Shams al-Din and Sectarianism in Lebanon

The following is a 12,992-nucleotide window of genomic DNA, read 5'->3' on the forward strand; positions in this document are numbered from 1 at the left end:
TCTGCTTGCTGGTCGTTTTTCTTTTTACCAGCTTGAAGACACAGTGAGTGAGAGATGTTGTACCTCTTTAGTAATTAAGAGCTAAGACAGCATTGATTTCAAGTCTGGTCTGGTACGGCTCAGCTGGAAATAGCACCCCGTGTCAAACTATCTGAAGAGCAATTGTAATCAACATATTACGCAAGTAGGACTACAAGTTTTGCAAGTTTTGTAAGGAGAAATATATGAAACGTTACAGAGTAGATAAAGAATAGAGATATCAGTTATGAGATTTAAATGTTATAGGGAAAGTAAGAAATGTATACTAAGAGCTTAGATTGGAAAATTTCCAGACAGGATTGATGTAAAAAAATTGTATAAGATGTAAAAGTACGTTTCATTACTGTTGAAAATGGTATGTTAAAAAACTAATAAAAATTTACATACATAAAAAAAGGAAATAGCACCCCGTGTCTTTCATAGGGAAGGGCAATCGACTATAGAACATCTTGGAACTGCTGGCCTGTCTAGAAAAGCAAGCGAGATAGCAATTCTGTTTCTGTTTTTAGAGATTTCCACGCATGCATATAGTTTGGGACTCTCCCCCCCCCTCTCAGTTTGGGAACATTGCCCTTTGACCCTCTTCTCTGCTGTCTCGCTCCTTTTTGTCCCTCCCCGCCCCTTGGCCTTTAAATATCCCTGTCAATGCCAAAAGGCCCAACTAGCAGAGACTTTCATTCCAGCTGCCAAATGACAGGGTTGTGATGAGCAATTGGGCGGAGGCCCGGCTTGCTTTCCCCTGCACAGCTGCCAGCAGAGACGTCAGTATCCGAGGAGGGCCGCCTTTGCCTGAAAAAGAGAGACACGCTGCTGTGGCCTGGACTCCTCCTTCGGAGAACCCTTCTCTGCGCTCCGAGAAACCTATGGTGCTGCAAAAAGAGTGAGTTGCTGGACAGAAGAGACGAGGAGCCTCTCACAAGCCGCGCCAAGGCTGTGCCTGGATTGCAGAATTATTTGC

This chapter examines a number of narratives in the historiography surrounding the historical genesis of Lebanese sectarianism, its repercussions on the viability of the state, and impact on national integration and citizenship. This discussion provides the background to Shams al-Din’s critical approach to the question of sectarianism in Lebanon and its development in the midst of the Lebanese civil war between 1975 and 1991. The chapter also discusses the Lebanese sectarian system from the perspectives of Shams al-Din and Musa al-Sadr as leaders of the Islamic Shi‘i Supreme Council, ISSC. As both were concerned about the place of the Shi’a within the sectarian system and their relationship to the state, they advanced reform plans in what came to be known as the ISSC papers. The goal of these proposals was to achieve more equality within the system and more integration for the Shi‘a within the nation-state. The chapter compares their concerns, reform visions, and collaboration with state officials and leaders of other confessional groups. The chapter also discusses the political circumstances that gave rise to Shams al-Din’s political thesis for the Lebanese system, “Consultative Majority-Based Democracy,” as a substitute for the sectarian system. It moves to explain his acceptance of the Ṭā’if Agreement, which put an end to the civil war and introduced constitutional reforms.